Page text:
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to think this text is rude?

(51 Posts)
Mintyy Wed 16-Sep-15 10:11:48

How much does it cost to put a please or thank you in a text?

"Mintyy, we are expecting you at the x department at x hospital on x date at x time. Not attending costs the NHS £160 approx. If you cannot attend call 12345678"

RUDE!!

Mrsmorton Wed 16-Sep-15 10:12:34

hmm

PermetsTu Wed 16-Sep-15 10:14:16

I don't think you'd get a please or thank you in a letter either.

It's the brevity that makes it seem rude, not the content.

MuttonDressedAsGoose Wed 16-Sep-15 10:14:21

It's a bit brusque, but not rude.

Perhaps they've learned that "please" leads to a less effective response rate.

Mintyy Wed 16-Sep-15 10:15:09

Why not put a please in the letter though? confused myself.

StarlingMurmuration Wed 16-Sep-15 10:15:14

Usually hospital appts have long waiting lists and sometimes you have to fight to get seen. So they probably think you should be saying please and thank you!

IssyStark Wed 16-Sep-15 10:15:30

I think it is fine for a text. Texts are short and to the point. Not everyone has smart phones and can deal with long text messages. Given the dept and hospital name are in there, I'm really not too bothered at the lack of please or thanks.

That said, it is obviously annoying some people so if they want to make their nudge policy work, then adding a Thanks at the end is probably going to be more successful.

pinkyredrose Wed 16-Sep-15 10:15:40

I don't think you know what rude means.

ProfessorPickles Wed 16-Sep-15 10:16:14

Aren't they computer generated messages that get sent out to everyone?
It's only a reminder!
It isn't someone individually messaging you where a please or thank you might be expected but still it's fine.
YABU

PermetsTu Wed 16-Sep-15 10:16:15

You could suggest it on a comment form though? Perhaps write your own proforma.

Dear Much Loved Patient,

We await your attendance at x hospital at x time with barely contained joy and anticipation.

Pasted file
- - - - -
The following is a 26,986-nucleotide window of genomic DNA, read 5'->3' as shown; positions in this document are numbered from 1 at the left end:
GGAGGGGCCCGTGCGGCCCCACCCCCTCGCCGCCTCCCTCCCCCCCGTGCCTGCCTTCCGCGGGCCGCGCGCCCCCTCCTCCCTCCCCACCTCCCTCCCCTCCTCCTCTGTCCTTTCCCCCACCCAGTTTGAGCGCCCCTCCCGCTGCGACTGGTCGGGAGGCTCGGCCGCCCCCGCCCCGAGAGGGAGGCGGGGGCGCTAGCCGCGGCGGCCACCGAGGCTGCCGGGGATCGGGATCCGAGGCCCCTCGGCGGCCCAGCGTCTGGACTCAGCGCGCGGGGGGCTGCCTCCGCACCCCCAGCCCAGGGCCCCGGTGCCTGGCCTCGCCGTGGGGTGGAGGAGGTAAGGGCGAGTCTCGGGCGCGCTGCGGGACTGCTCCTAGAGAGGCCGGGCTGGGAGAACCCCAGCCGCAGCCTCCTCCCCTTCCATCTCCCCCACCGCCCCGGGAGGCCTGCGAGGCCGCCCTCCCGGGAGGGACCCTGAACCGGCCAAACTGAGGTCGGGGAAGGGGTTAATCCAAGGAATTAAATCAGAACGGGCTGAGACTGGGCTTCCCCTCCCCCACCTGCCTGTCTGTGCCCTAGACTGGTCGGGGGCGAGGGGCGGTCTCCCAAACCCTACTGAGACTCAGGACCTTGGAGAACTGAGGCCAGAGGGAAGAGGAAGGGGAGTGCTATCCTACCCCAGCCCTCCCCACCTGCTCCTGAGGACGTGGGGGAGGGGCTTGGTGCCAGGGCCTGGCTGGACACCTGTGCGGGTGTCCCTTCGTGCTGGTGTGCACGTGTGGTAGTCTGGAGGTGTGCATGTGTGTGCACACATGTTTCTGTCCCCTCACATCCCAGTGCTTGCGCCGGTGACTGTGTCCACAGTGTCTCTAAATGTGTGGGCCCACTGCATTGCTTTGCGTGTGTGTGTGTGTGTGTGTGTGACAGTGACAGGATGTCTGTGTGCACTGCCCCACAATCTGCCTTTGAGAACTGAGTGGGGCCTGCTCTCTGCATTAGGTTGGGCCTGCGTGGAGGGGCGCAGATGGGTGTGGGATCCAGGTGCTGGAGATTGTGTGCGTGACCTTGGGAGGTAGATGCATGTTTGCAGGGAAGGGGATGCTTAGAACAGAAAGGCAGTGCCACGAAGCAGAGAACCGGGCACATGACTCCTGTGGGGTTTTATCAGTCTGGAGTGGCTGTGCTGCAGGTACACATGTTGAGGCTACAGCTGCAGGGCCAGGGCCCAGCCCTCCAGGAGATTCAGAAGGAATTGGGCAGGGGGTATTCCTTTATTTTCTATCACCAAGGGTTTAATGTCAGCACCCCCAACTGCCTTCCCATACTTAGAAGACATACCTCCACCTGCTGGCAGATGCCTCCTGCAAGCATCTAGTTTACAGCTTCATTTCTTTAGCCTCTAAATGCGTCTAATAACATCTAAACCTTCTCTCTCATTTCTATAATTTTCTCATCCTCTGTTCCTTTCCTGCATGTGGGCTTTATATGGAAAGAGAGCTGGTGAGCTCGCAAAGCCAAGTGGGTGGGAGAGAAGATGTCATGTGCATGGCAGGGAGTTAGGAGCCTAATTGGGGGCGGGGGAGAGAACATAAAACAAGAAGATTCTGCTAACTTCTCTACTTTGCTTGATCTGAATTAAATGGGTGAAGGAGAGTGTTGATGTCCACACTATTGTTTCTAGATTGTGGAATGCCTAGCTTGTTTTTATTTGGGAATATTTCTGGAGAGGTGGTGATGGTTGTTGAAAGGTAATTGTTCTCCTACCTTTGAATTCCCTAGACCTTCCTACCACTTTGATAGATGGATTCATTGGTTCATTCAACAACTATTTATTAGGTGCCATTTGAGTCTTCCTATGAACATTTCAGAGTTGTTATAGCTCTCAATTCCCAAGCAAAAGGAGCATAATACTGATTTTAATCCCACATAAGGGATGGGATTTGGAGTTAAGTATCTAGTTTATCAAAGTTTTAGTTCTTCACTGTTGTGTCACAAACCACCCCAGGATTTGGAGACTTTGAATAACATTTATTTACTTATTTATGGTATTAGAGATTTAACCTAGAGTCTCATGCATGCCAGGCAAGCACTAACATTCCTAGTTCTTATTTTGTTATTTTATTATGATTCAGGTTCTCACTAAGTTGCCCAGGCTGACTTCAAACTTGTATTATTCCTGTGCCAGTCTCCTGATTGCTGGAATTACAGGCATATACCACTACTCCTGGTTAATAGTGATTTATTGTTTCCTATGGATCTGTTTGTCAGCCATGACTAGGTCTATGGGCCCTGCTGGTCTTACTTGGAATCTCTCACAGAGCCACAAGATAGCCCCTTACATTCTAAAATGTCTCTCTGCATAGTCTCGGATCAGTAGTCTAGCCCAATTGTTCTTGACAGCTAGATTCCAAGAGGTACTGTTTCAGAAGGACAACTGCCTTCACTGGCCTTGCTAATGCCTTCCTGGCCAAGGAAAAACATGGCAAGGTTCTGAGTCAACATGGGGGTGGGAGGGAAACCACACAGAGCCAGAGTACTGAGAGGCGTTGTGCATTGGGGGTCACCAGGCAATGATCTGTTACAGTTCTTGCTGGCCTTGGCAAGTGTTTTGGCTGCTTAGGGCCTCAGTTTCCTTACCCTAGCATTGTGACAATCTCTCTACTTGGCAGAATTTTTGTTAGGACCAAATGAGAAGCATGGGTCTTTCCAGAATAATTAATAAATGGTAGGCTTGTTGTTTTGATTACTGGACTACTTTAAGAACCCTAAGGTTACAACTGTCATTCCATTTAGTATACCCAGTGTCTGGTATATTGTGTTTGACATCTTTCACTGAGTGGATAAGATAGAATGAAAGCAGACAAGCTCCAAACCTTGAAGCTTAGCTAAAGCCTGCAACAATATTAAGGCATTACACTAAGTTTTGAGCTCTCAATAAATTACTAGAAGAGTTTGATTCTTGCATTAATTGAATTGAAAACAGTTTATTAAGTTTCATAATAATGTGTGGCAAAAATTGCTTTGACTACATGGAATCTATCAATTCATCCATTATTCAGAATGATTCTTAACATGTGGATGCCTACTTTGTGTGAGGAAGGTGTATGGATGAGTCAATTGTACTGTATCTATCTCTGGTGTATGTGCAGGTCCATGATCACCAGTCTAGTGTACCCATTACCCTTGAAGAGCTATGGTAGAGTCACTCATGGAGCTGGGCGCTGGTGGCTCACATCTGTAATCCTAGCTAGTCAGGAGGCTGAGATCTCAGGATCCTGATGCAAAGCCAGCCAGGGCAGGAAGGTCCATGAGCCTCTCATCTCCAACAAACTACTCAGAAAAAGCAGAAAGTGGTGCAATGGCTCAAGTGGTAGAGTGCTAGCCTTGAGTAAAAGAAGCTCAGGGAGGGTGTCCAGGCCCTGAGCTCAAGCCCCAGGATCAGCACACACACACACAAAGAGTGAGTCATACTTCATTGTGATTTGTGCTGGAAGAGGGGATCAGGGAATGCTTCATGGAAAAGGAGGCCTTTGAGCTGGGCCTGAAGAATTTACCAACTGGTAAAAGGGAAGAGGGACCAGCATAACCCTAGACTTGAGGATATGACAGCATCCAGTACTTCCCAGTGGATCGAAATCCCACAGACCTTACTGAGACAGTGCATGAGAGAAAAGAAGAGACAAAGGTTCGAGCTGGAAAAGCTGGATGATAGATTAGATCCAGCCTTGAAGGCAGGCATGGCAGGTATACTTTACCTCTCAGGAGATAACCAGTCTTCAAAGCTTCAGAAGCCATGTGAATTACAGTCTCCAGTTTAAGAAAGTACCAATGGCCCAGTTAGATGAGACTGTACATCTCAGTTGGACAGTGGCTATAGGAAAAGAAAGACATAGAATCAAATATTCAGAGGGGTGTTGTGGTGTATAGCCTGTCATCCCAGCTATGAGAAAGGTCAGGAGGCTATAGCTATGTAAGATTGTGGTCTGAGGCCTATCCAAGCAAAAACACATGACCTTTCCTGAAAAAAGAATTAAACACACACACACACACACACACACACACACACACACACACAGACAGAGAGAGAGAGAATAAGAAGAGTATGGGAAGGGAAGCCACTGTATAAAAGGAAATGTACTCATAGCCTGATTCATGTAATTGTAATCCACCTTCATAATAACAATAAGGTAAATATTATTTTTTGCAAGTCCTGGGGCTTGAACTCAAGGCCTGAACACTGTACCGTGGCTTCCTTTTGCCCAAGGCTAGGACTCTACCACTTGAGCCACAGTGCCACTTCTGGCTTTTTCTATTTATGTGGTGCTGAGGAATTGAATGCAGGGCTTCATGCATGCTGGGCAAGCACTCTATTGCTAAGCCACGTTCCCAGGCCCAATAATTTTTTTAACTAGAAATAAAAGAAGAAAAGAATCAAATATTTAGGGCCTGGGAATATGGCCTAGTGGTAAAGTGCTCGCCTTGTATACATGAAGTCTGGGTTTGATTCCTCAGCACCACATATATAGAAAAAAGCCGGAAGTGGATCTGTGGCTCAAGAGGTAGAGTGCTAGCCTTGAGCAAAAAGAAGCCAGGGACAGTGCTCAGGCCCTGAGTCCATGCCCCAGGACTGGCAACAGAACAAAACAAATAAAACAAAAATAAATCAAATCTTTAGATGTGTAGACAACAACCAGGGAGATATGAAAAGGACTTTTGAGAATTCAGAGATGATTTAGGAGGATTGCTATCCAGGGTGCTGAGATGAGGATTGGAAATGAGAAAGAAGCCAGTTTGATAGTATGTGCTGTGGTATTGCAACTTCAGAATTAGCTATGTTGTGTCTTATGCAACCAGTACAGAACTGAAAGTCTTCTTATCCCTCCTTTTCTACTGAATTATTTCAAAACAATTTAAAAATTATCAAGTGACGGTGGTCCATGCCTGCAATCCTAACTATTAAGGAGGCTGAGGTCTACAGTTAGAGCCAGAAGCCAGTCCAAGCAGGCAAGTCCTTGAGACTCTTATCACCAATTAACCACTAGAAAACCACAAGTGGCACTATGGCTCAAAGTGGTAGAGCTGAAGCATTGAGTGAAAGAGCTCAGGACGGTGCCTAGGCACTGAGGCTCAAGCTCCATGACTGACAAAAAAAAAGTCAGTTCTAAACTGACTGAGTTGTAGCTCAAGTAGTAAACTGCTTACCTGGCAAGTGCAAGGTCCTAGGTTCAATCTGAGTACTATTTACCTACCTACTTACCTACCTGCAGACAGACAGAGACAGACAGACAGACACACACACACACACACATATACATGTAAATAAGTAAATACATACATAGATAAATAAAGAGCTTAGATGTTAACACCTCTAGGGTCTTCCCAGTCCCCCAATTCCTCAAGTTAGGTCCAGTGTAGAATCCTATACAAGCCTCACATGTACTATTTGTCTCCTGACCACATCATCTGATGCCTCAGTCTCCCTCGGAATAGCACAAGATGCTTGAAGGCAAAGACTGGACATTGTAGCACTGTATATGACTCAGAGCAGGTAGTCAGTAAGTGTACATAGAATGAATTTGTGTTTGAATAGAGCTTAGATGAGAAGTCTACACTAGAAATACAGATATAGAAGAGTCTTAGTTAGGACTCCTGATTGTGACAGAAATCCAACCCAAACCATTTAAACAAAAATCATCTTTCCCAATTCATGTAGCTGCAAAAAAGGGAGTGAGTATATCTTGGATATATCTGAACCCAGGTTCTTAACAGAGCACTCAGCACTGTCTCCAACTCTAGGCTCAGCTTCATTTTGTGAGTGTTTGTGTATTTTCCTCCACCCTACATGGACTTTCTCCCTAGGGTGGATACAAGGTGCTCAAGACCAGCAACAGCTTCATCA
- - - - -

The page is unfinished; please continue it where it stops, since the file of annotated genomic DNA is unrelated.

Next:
Hugs, cuddles and snuggles

Mr Smith
Clinical Lead

PS S.W.A.L.K

Hope all's well. smile

Mintyy Wed 16-Sep-15 10:17:00

Starling - you have made me laugh. Thank you.

Mintyy Wed 16-Sep-15 10:18:11

If it is a computer generated message, why can't it have been programmed to say "Please call ..." ?

PleaseLetThisNameChangeWork Wed 16-Sep-15 10:19:11

I used to love getting those texts - brilliantly helpful reminders when your appointments have been booked months in advance. My hospital has stopped sending them, it's a PITA. I can see that a 'please' before the 'call 12345678' would soften it, but maybe they have a character limit?

Mrsmorton Wed 16-Sep-15 10:19:36

Texts come from an automated system. Would you feel happier if it said:

My dear Minty, we would like to invite you to a hospital appointment which is free at the point of service and which you almost certainly want as you have been referred to us by your also free at the point of service GP. Please would you attend s it's an awful waste of resources if you don't. Thanks ever so.

It's not a tinder match, it's a medical appointment. YABU. Bet fewer than five patients a day use the words please or thank you in the department.

Mintyy Wed 16-Sep-15 10:22:35

There is absolutely no need for sarcasm.

What do we say to our children? Please is a very important little word.

Mintyy Wed 16-Sep-15 10:23:26

Yes, maybe there is a character limit.

RiceBurner Wed 16-Sep-15 10:24:18

Not rude IMO, just business-like and to the point.

Rude is when patients do not turn up on time/at all and waste NHS money/time. (And this seems to happen quite a lot.)

It's already nice of them to send you an SMS, as I assume you already knew of the appt and this was just to remind you?

So YABU.

Mrsmorton Wed 16-Sep-15 10:25:59

Quiet day chez mintyy?

LoisWilkersonsLastNerve Wed 16-Sep-15 10:27:45

Thankyou would be appropriate at the end I completely agree Mintyy.
I wouldn't get my paper nhs pants in a twist about it but manners cost nothing.

AnonymousBird Wed 16-Sep-15 10:28:43

These messages are very carefully constructed - there is a whole industry of advisers out there who come up with very precisely worded message (not just for NHS!) to elicit the desired response, ie. this exact wording will have been proven to ensure a higher %age of people turning up. I know someone who has done this as part of their job..... You can bet your bottom dollar that adding PLEASE takes away the impact and makes people think ah, there never mind if I don't go.

LurkingHusband Wed 16-Sep-15 10:29:11

Texts can be up to 160 characters. The sample you posted had 159 characters. What text would you have dropped for courtesy.

LovelyFriend Wed 16-Sep-15 10:31:35

not rude. direct and purposeful, but not rude.

Mintyy Wed 16-Sep-15 10:33:43

How do you know how many characters the text contained LurkingHusband? How many characters in the name of the department and name of the hospital?

ElizabethLemon Wed 16-Sep-15 10:33:44

Message withdrawn at poster's request.

specialsubject Wed 16-Sep-15 10:34:42

there is a character limit on texts.

blame those that don't turn up, because there are loads of them. And don't tell me that every single one was run down by a bus and had their phone squashed so they couldn't cancel.

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